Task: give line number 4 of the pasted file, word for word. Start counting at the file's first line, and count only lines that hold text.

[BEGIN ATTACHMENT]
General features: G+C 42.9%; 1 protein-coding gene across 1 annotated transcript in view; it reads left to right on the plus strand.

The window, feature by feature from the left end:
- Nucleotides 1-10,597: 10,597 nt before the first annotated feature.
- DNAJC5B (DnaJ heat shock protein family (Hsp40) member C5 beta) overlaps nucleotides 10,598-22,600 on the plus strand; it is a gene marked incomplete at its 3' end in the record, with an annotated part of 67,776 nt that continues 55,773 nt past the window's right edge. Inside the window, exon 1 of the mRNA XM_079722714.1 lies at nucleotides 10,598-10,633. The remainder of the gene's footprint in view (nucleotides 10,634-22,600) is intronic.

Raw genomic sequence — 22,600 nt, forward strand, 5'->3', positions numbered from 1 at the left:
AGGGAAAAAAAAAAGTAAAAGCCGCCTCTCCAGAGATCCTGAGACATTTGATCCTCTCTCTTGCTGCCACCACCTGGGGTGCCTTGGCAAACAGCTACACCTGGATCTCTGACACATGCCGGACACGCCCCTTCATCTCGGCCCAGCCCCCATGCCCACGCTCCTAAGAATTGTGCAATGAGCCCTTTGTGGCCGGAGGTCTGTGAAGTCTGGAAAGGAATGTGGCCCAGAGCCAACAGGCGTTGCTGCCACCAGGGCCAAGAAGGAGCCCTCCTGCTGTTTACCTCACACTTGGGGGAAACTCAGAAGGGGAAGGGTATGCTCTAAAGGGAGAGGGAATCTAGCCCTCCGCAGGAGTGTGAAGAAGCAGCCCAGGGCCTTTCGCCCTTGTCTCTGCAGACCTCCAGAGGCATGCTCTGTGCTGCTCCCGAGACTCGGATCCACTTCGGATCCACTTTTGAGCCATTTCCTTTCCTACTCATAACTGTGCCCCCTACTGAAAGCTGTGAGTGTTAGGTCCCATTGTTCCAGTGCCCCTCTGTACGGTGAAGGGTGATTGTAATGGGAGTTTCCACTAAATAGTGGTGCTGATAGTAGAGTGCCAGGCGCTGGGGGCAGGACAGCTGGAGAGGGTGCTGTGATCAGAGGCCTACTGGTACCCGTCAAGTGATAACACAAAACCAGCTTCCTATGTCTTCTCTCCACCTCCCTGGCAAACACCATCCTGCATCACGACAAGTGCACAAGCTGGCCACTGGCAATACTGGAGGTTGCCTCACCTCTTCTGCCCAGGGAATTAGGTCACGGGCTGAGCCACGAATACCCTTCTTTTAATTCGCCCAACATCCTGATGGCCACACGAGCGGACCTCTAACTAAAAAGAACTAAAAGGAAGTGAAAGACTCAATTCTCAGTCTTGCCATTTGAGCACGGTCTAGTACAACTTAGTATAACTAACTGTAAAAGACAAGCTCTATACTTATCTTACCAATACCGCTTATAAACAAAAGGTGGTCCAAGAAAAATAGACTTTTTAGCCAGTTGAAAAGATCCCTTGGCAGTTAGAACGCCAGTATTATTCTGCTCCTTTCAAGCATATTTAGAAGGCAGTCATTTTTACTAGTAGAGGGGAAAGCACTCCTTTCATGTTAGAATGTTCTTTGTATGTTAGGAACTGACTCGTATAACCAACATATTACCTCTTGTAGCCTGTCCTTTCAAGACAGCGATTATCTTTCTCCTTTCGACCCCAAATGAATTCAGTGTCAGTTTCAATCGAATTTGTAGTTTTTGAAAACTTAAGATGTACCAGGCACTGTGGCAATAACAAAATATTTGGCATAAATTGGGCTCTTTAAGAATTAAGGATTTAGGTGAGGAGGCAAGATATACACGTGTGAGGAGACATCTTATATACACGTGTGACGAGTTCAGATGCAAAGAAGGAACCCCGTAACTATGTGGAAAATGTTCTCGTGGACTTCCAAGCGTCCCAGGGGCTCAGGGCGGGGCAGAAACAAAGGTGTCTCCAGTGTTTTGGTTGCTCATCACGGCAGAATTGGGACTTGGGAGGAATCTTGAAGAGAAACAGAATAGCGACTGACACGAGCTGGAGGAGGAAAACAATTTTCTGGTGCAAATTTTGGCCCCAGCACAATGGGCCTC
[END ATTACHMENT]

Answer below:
- DNAJC5B (DnaJ heat shock protein family (Hsp40) member C5 beta) overlaps nucleotides 10,598-22,600 on the plus strand; it is a gene marked incomplete at its 3' end in the record, with an annotated part of 67,776 nt that continues 55,773 nt past the window's right edge. Inside the window, exon 1 of the mRNA XM_079722714.1 lies at nucleotides 10,598-10,633. The remainder of the gene's footprint in view (nucleotides 10,634-22,600) is intronic.